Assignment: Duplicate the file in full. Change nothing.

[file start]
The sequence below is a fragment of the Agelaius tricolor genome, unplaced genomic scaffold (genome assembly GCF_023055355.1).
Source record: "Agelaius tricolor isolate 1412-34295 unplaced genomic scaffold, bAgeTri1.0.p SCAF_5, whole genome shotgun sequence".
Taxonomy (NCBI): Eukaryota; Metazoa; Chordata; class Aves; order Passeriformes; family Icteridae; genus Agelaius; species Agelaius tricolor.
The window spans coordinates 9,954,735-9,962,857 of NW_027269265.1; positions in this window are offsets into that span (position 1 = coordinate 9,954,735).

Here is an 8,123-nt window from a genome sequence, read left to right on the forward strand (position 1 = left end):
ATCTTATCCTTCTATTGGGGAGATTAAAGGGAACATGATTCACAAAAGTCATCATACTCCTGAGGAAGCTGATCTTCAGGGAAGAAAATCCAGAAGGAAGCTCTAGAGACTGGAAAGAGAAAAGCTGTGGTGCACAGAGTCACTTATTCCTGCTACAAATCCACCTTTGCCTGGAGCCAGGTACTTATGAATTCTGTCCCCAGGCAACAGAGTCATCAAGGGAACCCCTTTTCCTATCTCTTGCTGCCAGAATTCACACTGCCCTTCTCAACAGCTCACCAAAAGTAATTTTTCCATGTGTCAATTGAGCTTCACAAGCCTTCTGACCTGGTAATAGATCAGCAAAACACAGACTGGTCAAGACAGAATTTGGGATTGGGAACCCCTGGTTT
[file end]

The sequence below is a fragment of the Agelaius tricolor genome, unplaced genomic scaffold (genome assembly GCF_023055355.1).
Source record: "Agelaius tricolor isolate 1412-34295 unplaced genomic scaffold, bAgeTri1.0.p SCAF_5, whole genome shotgun sequence".
Taxonomy (NCBI): Eukaryota; Metazoa; Chordata; class Aves; order Passeriformes; family Icteridae; genus Agelaius; species Agelaius tricolor.
The window spans coordinates 9,954,735-9,962,857 of NW_027269265.1; positions in this window are offsets into that span (position 1 = coordinate 9,954,735).

Here is an 8,123-nt window from a genome sequence, read left to right on the forward strand (position 1 = left end):
ATCTTATCCTTCTATTGGGGAGATTAAAGGGAACATGATTCACAAAAGTCATCATACTCCTGAGGAAGCTGATCTTCAGGGAAGAAAATCCAGAAGGAAGCTCTAGAGACTGGAAAGAGAAAAGCTGTGGTGCACAGAGTCACTTATTCCTGCTACAAATCCACCTTTGCCTGGAGCCAGGTACTTATGAATTCTGTCCCCAGGCAACAGAGTCATCAAGGGAACCCCTTTTCCTATCTCTTGCTGCCAGAATTCACACTGCCCTTCTCAACAGCTCACCAAAAGTAATTTTTCCATGTGTCAATTGAGCTTCACAAGCCTTCTGACCTGGTAATAGATCAGCAAAACACAGACTGGTCAAGACAGAATTTGGGATTGGGAACCCCTGGTTT